Friday, October 16, 2009

Gleanings from the Pastor's Perspective: Saving Knowledge

The Pastor’s Perspective

Vol. 29. Num. 3

Last week, we were reflecting on the nature of the saving knowledge of God: what is it to know Him? We said that saving knowledge of God is more than merely being aware of God or believing in his existence. And we pointed out that saving knowledge of God is more than any real or imagined experience of God. To these two points we may add two more.

The saving knowledge of God is more than knowing about God. There is a difference between knowing notions and knowing God -- just as there is a difference between a knowledge gained by hearing a description of someone, and the knowledge one has by acquaintance with someone. To be sure there are some things to be known about God that are vital to a relational knowledge of him. We must know that he is the source of all wisdom, righteousness, goodness, mercy, truth, power and life. We must know that all things were created for his glory. We must know that he is a righteous judge who punishes sin. And we must know that he is full of mercy and freely shows his favor to those who come to him for forgiveness. That having been said, our knowledge about God contributes to a saving knowledge of God only in the context of a relationship of commitment and trust -- in other words, a relationship of faith.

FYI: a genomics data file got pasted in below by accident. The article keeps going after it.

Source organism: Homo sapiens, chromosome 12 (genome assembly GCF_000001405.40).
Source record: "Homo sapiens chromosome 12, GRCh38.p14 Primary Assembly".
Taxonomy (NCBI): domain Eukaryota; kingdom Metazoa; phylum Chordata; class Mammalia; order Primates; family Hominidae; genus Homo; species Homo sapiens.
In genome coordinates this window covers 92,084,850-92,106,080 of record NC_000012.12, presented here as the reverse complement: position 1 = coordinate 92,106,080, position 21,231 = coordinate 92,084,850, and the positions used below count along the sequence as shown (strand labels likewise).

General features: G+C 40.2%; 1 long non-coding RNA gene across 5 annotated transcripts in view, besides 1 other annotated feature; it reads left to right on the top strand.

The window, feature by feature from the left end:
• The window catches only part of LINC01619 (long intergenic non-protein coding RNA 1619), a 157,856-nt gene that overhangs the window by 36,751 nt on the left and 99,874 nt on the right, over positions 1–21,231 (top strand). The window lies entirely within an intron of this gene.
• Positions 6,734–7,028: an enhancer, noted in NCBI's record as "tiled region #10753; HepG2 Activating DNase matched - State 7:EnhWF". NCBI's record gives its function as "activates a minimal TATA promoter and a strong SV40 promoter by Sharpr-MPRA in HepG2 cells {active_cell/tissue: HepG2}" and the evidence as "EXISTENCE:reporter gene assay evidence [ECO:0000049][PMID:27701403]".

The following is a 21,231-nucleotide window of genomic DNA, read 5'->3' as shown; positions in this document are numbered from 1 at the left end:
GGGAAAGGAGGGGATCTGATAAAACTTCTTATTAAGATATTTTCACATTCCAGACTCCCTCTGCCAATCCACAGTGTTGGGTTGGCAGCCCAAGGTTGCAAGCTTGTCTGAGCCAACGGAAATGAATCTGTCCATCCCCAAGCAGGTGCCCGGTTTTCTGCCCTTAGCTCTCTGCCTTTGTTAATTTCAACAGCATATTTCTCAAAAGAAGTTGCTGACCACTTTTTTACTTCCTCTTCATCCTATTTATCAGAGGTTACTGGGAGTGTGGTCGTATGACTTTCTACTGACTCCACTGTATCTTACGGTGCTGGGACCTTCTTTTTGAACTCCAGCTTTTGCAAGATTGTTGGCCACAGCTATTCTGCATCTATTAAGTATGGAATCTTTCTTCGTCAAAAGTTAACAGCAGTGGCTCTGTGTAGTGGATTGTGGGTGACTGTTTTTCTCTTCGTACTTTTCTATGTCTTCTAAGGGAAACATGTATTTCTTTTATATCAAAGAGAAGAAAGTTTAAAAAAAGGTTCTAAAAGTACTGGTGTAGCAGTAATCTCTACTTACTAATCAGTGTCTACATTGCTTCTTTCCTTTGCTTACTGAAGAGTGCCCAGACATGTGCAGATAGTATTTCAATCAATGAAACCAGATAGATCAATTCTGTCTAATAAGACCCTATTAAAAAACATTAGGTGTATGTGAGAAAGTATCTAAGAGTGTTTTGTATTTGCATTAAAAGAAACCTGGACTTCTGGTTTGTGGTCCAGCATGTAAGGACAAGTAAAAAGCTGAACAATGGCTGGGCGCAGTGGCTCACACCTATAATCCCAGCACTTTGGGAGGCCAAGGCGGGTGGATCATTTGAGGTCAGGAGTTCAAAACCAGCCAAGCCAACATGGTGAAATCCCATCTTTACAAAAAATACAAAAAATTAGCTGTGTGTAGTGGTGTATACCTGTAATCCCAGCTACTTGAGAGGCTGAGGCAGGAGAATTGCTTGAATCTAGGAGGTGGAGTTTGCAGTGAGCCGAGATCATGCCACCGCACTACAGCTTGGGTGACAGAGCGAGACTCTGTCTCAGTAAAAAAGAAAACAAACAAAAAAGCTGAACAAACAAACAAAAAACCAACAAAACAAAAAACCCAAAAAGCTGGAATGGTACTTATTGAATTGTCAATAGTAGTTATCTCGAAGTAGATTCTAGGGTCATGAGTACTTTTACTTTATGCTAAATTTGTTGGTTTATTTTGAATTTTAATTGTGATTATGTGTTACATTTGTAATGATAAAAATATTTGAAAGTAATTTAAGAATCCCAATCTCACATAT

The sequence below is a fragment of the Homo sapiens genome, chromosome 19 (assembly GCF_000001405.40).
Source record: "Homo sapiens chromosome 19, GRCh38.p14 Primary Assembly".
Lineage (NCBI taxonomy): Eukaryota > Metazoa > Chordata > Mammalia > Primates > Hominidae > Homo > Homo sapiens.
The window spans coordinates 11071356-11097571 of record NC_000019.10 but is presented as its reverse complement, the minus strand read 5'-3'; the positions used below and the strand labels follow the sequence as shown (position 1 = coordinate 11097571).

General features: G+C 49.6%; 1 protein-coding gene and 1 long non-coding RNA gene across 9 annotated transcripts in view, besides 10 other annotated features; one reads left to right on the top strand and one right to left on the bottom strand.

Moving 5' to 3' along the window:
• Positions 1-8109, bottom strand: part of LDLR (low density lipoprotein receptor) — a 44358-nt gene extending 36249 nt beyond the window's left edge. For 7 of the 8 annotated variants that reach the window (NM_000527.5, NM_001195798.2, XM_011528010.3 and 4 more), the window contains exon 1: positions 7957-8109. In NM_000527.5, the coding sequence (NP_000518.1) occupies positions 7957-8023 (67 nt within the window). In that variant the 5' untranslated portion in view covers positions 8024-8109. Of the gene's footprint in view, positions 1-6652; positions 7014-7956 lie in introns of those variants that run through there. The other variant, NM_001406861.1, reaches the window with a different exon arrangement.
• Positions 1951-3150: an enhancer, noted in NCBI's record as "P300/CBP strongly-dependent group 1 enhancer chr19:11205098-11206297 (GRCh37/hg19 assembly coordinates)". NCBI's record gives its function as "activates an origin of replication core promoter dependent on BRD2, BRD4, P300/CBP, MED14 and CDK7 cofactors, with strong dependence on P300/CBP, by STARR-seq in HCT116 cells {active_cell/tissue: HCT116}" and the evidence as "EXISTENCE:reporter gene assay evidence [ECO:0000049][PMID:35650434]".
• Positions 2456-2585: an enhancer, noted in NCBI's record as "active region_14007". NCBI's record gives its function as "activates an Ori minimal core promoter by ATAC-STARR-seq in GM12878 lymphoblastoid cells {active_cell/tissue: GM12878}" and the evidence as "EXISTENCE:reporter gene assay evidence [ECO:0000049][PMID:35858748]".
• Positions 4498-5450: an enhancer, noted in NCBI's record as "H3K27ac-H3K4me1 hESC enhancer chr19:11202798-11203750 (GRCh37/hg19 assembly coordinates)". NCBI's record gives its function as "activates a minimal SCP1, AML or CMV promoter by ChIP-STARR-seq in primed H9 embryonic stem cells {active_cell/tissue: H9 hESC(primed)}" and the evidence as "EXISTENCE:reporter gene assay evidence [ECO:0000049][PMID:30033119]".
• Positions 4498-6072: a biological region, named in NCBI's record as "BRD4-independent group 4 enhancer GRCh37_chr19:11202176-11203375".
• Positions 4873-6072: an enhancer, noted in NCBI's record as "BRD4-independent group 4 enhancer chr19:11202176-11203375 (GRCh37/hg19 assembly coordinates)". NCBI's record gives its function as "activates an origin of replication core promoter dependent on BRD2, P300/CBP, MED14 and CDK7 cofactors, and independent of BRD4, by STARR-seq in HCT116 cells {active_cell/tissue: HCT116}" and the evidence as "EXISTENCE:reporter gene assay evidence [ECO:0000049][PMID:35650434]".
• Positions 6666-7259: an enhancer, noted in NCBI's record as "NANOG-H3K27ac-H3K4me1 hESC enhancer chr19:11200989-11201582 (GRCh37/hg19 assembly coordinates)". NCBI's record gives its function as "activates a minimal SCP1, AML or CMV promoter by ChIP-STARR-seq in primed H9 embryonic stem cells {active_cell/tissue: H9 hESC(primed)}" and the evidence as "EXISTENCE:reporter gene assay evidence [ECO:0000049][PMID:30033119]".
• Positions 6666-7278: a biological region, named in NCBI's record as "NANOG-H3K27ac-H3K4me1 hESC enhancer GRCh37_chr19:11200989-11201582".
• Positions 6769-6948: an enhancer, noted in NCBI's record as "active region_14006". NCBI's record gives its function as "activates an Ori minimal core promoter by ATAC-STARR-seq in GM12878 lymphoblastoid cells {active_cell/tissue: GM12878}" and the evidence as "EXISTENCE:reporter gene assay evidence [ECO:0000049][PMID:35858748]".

Finally, we should remember, the saving knowledge of God involves knowing something about ourselves as well. We cannot have a true knowledge of God without also knowing who we are. He made us. We are dependent on him as our creator. And we are needy sinners. Apart from him we have no hope. This self-knowledge is necessary is necessary for our knowledge of God. Because his relationship to his children is a saving relationship. Only when we recognize our need do we begin to have a real knowledge of God. As J.I. Packer has said: “knowing God by faith according to the Scriptures is three things together: it is apprehension of who and what he is; it is application to ourselves of what he gives; and it is adoration of him, the Giver.”

May the Lord grant you a sure and saving knowledge of himself.

Your friend,

Ligon Duncan

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